Homes sold falls below 100,000 for November, as London homes continue to plummet in value



Homes sold falls below 100,000 for November, as London homes continue to plummet in value

The number of homes sold on a monthly basis fell below 100,000 in November ñ the first time this has happened in 2014, as demand continues to diminish towards the back part of this year.

According to Her Majestyís Revenue & Customs (HMRC), 98,490 property deeds exchanged hands last month, representing the lowest number in a year, and roughly 2000 less than Octoberís completed transactions.

Although the winter months are traditionally somewhat barren as far as house sales are concerned, the data does suggest that a number of cooling measures deployed earlier this year are continuing to affect the housing market.

This viewpoint is given further weight by data from the British Bankerís Association (BBA), which shows that mortgage approvals continued to tumble in November hitting their lowest point in a year and a half. The number of mortgages approved fell by around 400 to 36,717 in November, representing a 20% drop on the previous year.

"Today's figures show quite a sharp chill to the housing market in recent months -- with house purchase approvals during November 20% lower than a year before," said Richard Woolhouse, BBA chief economist".

"It will be interesting to see what impact the stamp duty changes the Chancellor unveiled in his Autumn Statement will have early in the New Year. They could prove a modest stocking filler for homebuyers and estate agents".

"It's also striking to see that unsecured borrowing such as personal loans are growing at their fastest rate for six years. This suggests consumers may be feeling more confident which bodes well for a fruitful Christmas for retailers."

November has already seen record numbers of shoppers flocking to the high street to take advantage of the numerous bargains on offer, but estate agents will be hoping Christmas comes late, as youth-orientated stamp duty reforms begin to encourage buyers seeking a fresh start and a fresh home in the New Year.

The London Effect

George Osborne has affirmed that houses worth under £125,000 would no longer be subjected to stamp duty, potentially sparking a property boom in areas in the North and generally a fair distance from London, where houses continue to plummet in value leading experts to forewarn the public as to the debilitating effect the Capital will have on house price growth in the coming times.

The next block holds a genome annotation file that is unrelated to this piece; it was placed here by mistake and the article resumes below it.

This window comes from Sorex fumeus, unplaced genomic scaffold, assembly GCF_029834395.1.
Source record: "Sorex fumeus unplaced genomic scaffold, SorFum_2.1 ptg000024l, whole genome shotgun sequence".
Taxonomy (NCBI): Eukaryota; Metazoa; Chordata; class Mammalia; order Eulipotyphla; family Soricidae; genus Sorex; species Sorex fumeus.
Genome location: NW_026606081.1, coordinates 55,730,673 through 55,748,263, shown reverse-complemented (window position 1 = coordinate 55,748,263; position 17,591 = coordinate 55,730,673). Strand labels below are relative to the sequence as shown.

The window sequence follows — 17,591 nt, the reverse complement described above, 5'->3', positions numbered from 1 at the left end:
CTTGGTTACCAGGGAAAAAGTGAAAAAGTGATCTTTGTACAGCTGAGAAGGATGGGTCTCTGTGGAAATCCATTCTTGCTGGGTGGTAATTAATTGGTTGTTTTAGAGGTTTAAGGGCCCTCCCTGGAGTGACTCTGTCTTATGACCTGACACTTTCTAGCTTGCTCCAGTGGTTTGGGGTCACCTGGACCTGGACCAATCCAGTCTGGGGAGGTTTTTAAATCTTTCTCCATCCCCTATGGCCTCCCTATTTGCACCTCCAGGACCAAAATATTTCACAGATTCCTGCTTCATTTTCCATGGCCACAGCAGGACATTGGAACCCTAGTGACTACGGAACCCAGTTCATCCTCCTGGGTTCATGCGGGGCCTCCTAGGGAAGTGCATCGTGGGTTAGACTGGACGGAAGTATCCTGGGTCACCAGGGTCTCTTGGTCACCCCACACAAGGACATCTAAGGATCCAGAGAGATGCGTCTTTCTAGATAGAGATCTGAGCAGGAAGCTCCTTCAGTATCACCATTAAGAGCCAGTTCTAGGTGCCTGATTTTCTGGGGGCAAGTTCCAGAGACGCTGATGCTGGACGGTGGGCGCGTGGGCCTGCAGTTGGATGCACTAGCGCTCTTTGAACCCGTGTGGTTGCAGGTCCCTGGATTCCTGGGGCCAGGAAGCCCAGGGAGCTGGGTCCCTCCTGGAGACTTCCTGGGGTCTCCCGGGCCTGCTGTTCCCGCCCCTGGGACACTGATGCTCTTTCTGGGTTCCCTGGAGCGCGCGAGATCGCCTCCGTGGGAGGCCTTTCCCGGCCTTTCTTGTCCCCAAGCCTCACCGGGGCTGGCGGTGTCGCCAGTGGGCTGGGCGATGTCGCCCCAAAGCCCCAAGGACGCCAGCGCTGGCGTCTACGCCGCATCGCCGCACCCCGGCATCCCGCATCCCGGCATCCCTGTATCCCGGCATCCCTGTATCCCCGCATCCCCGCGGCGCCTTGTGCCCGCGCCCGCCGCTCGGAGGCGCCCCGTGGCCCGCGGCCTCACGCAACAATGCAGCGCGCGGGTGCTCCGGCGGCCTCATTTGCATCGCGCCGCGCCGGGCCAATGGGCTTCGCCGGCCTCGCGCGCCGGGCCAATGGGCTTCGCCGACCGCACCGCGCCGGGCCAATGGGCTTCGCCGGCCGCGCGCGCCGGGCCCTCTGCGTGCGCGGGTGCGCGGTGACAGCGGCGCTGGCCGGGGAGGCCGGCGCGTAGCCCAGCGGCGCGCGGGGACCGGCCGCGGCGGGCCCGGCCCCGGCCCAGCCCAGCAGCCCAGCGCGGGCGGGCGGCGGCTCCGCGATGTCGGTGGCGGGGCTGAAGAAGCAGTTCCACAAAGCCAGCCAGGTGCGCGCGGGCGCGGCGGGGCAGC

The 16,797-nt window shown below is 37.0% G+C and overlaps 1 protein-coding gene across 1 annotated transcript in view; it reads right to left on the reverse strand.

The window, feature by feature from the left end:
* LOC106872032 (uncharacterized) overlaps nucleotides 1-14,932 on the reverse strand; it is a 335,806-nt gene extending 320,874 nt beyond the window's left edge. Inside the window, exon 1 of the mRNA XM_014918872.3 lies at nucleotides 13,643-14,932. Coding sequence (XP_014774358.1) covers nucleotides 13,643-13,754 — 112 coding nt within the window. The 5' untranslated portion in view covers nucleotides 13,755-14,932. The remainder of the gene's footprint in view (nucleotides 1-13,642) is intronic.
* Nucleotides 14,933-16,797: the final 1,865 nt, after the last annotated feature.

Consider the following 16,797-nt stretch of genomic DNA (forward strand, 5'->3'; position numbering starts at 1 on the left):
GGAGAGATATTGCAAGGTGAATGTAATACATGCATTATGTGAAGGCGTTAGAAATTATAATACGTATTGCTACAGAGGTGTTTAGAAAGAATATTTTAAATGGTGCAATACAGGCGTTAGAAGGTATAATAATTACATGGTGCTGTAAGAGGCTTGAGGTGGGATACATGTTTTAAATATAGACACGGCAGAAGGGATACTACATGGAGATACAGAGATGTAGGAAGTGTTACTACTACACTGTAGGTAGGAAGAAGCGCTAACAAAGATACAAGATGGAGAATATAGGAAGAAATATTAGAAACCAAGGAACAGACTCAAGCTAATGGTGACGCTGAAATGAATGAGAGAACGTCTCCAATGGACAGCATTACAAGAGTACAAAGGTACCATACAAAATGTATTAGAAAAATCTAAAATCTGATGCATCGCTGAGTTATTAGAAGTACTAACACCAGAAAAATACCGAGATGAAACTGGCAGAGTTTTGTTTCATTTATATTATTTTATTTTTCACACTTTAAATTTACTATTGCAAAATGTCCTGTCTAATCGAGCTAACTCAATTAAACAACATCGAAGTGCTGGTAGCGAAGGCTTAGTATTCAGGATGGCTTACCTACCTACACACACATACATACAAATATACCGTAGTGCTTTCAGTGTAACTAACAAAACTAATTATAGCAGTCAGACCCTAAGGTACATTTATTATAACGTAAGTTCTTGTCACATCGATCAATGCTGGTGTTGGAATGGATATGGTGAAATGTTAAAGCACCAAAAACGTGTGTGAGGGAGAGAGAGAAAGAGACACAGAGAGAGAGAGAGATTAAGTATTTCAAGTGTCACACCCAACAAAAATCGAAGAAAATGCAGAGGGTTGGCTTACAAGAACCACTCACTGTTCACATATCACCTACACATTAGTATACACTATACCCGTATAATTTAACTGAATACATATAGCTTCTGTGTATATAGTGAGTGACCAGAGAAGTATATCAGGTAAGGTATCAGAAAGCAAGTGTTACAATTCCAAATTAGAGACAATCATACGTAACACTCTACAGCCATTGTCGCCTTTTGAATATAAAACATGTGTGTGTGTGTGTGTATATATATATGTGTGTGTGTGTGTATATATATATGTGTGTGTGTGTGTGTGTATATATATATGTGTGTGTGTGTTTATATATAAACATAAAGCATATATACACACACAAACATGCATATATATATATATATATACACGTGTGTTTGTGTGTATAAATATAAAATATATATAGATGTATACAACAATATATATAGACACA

The Centre of Economics and Business Research believe property price growth will be negative throughout 2015, with a spokesman stating: ìThe decline in prices will be led by London. Prices in the capital are expected to fall by 2.6% in 2015 as domestic and overseas demand fall back.î

According to research from Haart, house prices in London fell below £500,000 on average, with the wealthier postcodes also feeling the effects as growth fell by 1.9% across the board in London compared with 0.6% growth across the country as a whole.

Despite this, falling inflation and a pickup in real wages has come at a timely junction, where the housing market is expected to swing in the early stages of 2015, as lenders fully acclimatise to new lending criteria and consumers seek a sweeter deal thanks to the eradication of stamp duty.  

Haart noted a 15% increase in the number of buyer inquiries made in the wake of Osborneís announcement on the reforms to be made to stamp duty.

Chief executive, Paul Smith, said: ìAs we head into 2015, 98% of buyers are set to make a stamp duty saving. The effect was immediate as we saw a 15% increase in inquires the day after the announcement as buyers who were previously reluctant to take a step on to or move up the property ladder suddenly had the door opened.î

ìWe are optimistic for 2015 and while we may not see the market reach the giddy heights of the first half of this year, which is no bad thing, we predict that property price growth will remain strong and confidence will continue to ride a high as we approach the next election.î

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